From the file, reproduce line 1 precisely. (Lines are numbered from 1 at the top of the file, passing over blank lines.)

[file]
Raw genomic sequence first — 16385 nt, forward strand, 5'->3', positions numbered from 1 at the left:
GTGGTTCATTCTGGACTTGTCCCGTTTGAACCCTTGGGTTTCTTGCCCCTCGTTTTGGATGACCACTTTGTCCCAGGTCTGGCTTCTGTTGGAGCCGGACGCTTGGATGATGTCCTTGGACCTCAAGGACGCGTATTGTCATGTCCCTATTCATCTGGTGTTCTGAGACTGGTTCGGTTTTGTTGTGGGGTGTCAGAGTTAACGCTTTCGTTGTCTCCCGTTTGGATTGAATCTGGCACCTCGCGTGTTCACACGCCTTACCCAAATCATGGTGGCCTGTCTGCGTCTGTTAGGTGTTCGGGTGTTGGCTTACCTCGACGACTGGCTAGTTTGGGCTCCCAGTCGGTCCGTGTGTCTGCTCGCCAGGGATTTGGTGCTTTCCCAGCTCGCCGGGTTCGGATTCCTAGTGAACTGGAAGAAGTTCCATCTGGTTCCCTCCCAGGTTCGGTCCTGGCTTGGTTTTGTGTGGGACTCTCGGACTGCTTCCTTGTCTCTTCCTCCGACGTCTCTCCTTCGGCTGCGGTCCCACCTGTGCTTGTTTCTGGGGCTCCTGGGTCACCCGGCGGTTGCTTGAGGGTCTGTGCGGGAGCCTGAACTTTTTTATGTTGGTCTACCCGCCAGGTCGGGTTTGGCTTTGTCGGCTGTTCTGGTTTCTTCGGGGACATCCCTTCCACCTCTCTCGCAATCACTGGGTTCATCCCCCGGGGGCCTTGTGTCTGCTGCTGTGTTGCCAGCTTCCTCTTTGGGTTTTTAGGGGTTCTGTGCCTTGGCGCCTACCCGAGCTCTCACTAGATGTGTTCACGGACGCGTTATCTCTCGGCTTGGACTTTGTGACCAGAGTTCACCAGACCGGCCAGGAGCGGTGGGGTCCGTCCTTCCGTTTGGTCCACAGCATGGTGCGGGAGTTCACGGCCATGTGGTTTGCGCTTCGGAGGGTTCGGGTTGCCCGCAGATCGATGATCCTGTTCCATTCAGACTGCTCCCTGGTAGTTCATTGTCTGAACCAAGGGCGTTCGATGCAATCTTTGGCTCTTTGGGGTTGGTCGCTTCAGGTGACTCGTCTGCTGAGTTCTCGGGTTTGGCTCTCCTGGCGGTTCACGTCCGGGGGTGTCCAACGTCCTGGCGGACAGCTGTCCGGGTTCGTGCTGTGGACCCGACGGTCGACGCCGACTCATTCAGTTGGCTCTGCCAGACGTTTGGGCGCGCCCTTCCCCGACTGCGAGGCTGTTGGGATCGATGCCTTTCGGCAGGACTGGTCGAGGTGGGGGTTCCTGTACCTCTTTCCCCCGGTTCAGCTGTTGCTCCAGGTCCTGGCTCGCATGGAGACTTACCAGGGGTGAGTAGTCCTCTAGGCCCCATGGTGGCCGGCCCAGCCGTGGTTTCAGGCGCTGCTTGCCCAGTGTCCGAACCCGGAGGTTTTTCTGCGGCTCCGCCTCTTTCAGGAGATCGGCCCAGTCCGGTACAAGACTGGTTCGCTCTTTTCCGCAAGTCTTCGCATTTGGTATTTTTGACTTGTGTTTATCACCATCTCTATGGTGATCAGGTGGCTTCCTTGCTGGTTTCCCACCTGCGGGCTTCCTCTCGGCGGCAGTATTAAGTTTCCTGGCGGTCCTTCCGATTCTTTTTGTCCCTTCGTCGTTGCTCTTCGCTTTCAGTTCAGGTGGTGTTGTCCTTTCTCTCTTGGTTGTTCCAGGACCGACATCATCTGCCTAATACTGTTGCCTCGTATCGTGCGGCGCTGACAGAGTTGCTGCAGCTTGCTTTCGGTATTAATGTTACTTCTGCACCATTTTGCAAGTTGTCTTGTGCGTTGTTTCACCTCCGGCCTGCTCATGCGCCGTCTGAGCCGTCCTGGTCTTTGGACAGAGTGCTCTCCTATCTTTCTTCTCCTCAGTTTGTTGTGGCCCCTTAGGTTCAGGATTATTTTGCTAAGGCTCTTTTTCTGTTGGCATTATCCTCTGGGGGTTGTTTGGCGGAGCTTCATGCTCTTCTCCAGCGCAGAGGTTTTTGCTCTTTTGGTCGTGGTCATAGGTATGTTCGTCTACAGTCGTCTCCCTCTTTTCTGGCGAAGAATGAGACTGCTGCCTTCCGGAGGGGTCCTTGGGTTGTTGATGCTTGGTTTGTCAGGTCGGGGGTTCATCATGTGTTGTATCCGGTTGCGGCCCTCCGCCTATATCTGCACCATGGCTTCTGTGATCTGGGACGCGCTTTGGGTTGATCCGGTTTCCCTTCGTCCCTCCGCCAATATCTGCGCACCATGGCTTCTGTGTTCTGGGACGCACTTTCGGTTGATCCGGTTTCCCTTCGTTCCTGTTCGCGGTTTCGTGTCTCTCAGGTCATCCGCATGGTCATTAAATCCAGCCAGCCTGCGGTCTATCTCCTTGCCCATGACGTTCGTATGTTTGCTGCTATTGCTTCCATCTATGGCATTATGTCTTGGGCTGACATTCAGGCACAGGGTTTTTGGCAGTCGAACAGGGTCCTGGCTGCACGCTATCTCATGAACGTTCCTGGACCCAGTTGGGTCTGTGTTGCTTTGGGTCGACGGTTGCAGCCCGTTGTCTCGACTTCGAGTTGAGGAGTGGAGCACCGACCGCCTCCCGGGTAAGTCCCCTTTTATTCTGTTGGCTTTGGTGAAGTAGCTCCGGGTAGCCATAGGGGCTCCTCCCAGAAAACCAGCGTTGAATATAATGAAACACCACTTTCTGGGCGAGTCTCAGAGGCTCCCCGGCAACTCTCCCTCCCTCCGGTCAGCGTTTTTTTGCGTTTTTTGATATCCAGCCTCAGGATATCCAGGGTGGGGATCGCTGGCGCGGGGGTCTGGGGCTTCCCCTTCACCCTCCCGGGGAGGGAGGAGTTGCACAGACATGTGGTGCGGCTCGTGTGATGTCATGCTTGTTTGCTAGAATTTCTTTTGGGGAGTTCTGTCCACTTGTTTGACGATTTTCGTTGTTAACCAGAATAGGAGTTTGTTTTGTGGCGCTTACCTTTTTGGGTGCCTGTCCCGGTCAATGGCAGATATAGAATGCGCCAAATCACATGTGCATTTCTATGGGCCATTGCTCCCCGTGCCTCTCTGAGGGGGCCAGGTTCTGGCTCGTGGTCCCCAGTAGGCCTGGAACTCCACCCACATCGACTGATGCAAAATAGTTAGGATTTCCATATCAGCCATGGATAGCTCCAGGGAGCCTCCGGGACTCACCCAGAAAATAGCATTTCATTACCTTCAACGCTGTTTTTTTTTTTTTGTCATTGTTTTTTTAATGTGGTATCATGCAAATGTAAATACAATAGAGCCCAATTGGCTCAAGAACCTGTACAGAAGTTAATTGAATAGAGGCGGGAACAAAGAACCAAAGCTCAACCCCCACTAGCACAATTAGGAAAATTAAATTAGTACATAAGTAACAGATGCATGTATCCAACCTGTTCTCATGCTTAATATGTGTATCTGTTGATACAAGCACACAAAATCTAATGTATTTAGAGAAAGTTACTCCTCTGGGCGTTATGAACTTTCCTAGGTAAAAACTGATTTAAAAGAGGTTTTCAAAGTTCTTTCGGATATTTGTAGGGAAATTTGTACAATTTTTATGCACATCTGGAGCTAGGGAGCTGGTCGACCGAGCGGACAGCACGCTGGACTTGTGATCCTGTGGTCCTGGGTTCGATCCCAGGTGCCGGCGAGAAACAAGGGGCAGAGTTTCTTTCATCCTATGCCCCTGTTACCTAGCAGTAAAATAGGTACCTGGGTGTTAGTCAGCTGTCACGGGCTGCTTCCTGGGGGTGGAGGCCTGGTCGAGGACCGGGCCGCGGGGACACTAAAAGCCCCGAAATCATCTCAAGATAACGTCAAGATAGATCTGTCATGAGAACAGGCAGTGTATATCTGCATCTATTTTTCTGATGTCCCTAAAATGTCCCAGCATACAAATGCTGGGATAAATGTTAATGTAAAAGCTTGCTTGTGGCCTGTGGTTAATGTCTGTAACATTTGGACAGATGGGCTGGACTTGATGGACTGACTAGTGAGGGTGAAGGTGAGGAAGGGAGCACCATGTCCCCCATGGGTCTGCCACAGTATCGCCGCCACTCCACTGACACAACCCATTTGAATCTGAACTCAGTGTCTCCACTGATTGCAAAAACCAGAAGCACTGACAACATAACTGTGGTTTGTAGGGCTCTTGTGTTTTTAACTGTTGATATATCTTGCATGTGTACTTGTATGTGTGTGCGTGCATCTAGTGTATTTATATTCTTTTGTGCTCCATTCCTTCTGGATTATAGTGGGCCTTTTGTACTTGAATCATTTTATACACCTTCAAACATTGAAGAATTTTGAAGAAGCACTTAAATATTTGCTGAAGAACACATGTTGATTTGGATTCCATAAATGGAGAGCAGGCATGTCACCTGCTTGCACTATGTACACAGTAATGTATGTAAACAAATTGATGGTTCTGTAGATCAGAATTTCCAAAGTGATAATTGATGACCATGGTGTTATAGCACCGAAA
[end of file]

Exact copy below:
Raw genomic sequence first — 16385 nt, forward strand, 5'->3', positions numbered from 1 at the left: